The 146th Open was one that saw records tumble left, right and centre.
Great sporting champions have many traits.
They have the raw skill and talent but also that burning desire to win. They are resilient and never give up, even if they are staring defeat in the face.
Jordan Spieth is no different.
The 23-year old from Texas won The Open on Sunday after beating Matt Kuchar by three shots in an enthralling final day at Royal Birkdale.
Spieth has shown throughout the week the many different weapons he possesses in his arsenal, but none are more powerful than his mental strength.
There is no doubt that the collapse he suffered at the 2016 Masters would have played on his mind ahead of his final round and one would have hoped that those wounds would not reopen this time around.
Unfortunately, the American could not have made a more nervous start. Three bogeys inside his first four holes set in motion the straight shootout for the Claret Jug between himself and Kuchar.
Spieth did ride out his luck at times on the front nine. On numerous occasions, Kuchar had the opportunity to capatalise on Spieth’s wayward drive shots, but missed crucial putts.
However by the halfway point of the round, Spieth had lost his three shot lead and both players were level on scores.
Then came the 13th hole and something we will never likely see again in a professional tournament.
Spieth’s tee shot went 120 yards wide of the fairway, and after consulting the match officials for no less than 20 minutes, the Texan took a penalty drop and hit a three iron just short of the green.
To the amazement of the Merseyside crowd, commentators, pundits and viewers watching from around the world, the American went on to only score a bogey on a hole that looked to be championship-ending.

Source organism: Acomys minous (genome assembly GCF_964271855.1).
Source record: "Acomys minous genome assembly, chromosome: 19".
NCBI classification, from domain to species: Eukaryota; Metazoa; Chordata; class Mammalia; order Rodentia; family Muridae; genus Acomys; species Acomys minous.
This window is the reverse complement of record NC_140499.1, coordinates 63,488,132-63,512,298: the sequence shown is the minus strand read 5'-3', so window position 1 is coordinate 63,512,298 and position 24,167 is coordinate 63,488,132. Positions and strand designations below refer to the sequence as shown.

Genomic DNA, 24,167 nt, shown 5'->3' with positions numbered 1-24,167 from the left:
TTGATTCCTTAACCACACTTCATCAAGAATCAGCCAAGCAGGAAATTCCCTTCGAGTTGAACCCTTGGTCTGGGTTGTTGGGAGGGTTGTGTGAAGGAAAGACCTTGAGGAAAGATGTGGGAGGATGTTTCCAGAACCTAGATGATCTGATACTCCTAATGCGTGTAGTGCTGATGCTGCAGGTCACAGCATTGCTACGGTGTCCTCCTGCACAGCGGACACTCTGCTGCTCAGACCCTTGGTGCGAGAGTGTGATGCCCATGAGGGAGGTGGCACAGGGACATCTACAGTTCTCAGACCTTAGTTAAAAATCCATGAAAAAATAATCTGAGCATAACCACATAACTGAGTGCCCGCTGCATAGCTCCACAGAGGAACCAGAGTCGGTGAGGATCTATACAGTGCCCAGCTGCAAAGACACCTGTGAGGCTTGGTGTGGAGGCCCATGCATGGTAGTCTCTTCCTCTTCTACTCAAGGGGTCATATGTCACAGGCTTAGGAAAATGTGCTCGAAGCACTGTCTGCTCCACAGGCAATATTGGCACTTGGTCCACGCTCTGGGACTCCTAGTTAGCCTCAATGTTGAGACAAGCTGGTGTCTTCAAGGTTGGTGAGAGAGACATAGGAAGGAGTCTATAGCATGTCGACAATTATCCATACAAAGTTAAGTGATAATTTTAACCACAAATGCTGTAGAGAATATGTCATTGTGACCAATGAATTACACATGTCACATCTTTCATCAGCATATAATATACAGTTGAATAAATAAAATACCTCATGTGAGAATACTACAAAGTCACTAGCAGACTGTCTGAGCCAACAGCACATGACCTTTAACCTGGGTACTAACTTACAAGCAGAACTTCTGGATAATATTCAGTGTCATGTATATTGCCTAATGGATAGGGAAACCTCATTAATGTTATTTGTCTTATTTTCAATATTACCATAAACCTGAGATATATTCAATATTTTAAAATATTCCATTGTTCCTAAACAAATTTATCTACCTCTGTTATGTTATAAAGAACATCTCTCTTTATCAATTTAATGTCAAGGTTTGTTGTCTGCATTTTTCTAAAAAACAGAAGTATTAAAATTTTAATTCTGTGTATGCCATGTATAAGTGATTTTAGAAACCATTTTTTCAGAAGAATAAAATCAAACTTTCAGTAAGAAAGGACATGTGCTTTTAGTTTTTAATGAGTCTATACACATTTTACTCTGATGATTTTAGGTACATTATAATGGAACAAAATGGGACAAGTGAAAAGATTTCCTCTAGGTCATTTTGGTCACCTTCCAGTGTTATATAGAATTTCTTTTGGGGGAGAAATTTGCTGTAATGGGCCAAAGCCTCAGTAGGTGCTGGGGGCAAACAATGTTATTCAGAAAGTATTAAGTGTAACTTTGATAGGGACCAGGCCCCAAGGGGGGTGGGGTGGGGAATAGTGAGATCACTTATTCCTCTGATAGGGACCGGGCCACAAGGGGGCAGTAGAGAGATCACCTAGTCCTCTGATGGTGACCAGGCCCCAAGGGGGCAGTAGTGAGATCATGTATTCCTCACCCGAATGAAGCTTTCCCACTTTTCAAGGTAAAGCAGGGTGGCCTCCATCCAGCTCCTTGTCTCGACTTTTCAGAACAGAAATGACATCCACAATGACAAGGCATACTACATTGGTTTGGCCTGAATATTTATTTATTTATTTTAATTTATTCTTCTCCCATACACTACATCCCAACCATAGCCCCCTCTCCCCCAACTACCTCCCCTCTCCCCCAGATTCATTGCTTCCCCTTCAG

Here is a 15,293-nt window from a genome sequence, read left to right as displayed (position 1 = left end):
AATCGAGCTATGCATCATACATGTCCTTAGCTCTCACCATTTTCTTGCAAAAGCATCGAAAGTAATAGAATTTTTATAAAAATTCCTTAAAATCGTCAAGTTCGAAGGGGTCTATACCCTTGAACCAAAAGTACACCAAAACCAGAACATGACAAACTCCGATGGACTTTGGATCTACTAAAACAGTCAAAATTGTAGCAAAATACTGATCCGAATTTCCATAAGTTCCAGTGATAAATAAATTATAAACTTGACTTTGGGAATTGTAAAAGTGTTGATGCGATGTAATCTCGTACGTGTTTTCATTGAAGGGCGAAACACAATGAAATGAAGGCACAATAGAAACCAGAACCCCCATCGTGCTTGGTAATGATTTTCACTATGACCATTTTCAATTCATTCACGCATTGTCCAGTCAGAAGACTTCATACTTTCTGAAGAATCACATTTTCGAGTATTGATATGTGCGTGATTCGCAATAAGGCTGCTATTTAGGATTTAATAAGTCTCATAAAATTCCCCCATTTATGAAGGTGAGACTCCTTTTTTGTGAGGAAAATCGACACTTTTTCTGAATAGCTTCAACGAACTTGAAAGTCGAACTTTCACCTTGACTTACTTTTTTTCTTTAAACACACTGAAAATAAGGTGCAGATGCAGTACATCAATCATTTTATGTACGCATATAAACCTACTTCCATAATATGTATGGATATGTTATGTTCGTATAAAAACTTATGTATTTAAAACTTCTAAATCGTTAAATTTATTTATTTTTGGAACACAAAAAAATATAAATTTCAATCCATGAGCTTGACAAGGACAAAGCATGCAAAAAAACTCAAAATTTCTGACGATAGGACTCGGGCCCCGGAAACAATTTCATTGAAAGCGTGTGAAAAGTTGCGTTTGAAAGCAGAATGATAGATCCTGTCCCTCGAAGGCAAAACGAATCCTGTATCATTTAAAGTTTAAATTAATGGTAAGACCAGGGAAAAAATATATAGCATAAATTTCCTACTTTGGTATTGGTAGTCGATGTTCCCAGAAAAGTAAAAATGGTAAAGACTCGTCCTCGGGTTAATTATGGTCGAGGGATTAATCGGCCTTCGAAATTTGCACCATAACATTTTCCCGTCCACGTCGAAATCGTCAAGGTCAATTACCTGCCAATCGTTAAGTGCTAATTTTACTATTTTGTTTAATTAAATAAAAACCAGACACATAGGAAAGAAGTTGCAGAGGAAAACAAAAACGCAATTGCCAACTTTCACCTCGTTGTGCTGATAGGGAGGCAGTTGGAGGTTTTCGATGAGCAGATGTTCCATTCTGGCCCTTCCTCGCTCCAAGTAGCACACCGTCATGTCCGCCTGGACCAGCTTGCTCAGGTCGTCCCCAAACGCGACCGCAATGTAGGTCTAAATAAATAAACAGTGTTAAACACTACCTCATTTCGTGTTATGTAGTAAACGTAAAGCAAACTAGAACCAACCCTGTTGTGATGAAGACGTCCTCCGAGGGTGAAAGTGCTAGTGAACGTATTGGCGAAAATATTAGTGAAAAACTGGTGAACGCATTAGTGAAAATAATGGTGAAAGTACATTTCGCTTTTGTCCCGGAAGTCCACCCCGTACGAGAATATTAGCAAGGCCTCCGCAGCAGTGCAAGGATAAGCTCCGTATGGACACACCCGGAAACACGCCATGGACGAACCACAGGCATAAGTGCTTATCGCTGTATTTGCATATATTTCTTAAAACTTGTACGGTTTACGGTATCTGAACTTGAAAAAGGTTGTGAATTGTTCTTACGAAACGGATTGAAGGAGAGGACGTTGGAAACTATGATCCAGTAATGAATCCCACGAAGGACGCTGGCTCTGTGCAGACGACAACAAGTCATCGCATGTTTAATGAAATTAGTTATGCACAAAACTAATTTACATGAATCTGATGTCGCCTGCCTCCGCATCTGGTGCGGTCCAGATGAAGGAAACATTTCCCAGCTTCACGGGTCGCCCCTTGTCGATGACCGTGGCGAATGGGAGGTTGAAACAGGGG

He did however surrender the lead to Kuchar, who parred the hole.
Where many would capitulate mentally, Spieth seemed to gain confidence.
The 23-year old went on a mesmerising run, which saw him birdie, eagle, birdie, birdie holes 14-17. The scars from the 2016 Masters were fully healed.
Kuchar tried his best to keep up, but he couldn’t match the skill Spieth was oozing out of his body.
As he made the famous walk up the 18th green, the crowd applauded one of the greatest players in the sport today.
Spieth becomes the second player behind the legendary Jack Nicklaus to win three majors before the age of 24. He is also the youngest Open winner since 22-year-old Seve Ballesteros won the first of his three titles in 1979.
Only the PGA Championship is missing from the Texan’s trophy cabinet, and should he win that in three weeks time, he would complete the grand slam.
The 146th Open saw records tumble, with South African Branden Grace shot an eight-under-par 62 on day three- a major record for the lowest round score ever recorded.
It was also a historic tournament for Chinese golfer Li Haotong. His 63 was a final day highlight, and helped the 21-year old finish third overall. He is without doubt a name for the future.
But the spotlight rightly deserves to shine on Jordan Spieth. He has been the best player over the last four days and is a worthy Open Champion.
But he isn’t just a champion. He is a great one.